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The Women in the Castle by Jessica Shattuck

I received this book as a giveaway by William Morrow in exchange for an honest review.
The book left an ambiguous impression. On one hand, not many books nowadays tackle the subject of war with grace, patience, and poise. On the other hand, it was somewhat of a disappointing novel.
The plot line mostly moves forward with occasional flashback to the pre-war and early WWII Germany. The surviving wives of German conspirators against Hitler are grappling with their lives, survival, necessary sacrifices, and guilt.

Guilt should be and is the leading theme of the novel, but somehow the existential circumstances the characters faced did not move me. Believe me, I am not immune to the topic of war, senseless violence, and guilt, but Jessica Shattuck is not Dostoevsky.

I know – it is a hefty goal to strive to be, but there is one thing I see as a trend. American writers can do thrillers and suspense books, espionage and conspiracy novels very well ( it might be a part of literary tradition) , and, to be fair, Russian writers fail miserably at it, but when it comes to emotional anguish and self-devouring guilt, inner monologues and soul-searching, no one does it better that Russian writers.
It does not mean American writers should not try, though. A nice try …


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Filed under Book Review, Historical Fiction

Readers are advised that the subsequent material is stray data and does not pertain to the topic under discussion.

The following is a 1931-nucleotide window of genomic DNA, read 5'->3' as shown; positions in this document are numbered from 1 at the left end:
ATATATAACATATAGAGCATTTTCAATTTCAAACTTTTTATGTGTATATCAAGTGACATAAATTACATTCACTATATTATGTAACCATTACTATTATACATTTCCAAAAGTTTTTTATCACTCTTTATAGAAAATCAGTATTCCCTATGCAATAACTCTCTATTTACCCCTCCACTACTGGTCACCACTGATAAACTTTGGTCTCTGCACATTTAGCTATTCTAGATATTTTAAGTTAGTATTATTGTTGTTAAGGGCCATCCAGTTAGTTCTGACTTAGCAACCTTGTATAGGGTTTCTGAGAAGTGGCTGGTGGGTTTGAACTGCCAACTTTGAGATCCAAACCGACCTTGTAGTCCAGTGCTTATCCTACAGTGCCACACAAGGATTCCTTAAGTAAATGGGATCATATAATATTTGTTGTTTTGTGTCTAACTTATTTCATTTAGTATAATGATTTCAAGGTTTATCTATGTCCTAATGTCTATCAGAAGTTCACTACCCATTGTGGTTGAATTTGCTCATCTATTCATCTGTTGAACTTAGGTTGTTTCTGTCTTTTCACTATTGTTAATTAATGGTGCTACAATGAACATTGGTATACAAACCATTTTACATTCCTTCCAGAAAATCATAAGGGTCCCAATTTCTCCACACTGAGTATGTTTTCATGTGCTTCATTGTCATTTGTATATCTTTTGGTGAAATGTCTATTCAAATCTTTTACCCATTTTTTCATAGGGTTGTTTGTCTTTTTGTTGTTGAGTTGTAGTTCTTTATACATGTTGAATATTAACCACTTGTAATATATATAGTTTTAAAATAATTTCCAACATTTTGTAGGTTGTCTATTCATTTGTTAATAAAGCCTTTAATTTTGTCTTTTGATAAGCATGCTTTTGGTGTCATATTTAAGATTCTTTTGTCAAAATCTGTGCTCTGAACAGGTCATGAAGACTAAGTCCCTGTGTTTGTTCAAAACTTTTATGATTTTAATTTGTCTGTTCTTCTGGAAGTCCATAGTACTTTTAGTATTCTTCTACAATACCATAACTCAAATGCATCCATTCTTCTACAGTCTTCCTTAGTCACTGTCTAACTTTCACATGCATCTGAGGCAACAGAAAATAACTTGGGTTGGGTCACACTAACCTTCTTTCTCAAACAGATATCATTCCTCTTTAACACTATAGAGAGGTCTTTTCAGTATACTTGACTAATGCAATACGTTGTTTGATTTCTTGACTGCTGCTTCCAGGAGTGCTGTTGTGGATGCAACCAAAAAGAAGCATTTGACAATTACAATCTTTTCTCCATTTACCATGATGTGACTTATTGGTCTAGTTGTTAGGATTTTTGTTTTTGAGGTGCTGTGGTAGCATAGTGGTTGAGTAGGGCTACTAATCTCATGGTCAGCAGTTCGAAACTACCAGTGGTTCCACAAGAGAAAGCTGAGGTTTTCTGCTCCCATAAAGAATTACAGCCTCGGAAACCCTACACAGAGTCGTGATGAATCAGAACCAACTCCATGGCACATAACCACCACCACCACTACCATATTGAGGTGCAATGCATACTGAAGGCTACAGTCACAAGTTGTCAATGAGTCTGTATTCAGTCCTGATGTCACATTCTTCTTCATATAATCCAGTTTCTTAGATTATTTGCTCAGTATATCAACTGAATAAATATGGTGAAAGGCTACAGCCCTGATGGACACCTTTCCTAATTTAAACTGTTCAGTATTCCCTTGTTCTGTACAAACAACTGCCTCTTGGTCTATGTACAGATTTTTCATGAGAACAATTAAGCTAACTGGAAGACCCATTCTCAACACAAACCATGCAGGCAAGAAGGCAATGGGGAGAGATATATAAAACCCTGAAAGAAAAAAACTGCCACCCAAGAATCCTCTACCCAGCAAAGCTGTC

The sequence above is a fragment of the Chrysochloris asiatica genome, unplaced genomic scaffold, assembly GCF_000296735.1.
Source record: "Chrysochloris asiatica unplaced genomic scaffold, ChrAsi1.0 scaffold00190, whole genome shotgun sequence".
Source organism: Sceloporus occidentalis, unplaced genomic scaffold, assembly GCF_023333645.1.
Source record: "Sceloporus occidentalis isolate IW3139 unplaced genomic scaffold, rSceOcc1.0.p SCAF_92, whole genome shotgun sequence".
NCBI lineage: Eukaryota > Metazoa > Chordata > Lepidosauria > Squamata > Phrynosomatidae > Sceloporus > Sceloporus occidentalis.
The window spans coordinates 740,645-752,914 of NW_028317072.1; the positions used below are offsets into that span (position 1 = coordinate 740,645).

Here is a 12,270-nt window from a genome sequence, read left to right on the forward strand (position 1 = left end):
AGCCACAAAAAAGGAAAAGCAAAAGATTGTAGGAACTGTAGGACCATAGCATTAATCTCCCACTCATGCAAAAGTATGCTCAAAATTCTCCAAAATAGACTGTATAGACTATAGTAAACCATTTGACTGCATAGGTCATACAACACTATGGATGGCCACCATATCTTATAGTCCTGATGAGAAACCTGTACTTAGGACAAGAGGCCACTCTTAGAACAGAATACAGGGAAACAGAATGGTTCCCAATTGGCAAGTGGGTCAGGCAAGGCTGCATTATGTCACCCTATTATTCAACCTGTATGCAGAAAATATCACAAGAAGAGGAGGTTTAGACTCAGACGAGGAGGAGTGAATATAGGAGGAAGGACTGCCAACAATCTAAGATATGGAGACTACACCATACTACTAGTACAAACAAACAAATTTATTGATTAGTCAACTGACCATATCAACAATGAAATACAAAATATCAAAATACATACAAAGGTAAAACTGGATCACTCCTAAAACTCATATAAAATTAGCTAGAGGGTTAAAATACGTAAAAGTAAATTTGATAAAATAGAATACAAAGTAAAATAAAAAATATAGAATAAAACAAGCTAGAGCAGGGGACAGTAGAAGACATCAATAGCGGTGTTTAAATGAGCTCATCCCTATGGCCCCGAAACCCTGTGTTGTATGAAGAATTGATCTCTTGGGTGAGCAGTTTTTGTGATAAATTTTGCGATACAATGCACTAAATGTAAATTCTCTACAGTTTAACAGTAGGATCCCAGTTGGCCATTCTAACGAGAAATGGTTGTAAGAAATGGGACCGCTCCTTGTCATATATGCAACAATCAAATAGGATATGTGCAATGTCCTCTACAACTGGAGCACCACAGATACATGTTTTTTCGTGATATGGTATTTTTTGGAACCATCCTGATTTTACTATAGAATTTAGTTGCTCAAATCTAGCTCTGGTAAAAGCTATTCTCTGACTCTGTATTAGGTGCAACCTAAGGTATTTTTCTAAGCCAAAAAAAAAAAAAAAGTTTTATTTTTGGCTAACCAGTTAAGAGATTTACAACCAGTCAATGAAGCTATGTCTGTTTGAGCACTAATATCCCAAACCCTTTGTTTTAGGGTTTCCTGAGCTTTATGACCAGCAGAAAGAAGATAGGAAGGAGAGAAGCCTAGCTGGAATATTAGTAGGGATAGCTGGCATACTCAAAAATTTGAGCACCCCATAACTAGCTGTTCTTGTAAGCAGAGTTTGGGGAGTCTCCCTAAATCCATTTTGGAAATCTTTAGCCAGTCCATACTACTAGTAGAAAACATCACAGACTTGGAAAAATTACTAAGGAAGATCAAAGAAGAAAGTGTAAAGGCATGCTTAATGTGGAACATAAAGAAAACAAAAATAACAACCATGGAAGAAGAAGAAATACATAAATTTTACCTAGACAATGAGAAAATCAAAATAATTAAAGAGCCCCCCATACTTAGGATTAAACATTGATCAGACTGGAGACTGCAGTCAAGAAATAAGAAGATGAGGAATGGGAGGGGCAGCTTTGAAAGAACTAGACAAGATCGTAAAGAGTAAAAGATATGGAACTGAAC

This is the second novel written by Dickens that I meanly give only three stars. The Dickens chemistry, his verve, and his charisma are not here.

Don’t get me wrong – all the characters are typically his, as well as his pathos, his satire, and his WORDSMITHERY. Despite his typical Dickens features, it was one of the most unlikable novel – the characters were all detached from the me, and their inner world eluded me all the time. Their heartbeats, their desires, and their hopes that his characters usually wear on their sleeves were mysteriously and unfavorably missing.

The novel was cold – some of his characters were unreachable and unrelatable even on the level of rejection. Sometimes one relates to characters by simply hating their guts, and in this novel, I felt absolutely nothing.

I can not even pinpoint the reason of this emotional failure – the language was inventive and the imagery is highly original, the zeitgeist of the small industrial town is perfectly captured, the social issues are burning and their exploration is truly visionary, but the chemistry between this novel and me is nonexistent.

Sorry, Maestro.

Up to a point, it was an expected slack after the powerful and masterful gem of Bleak House. It happens to the best of us 🙂

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Filed under Book Review, Classic, Dickens, Literary Fiction, Uncategorized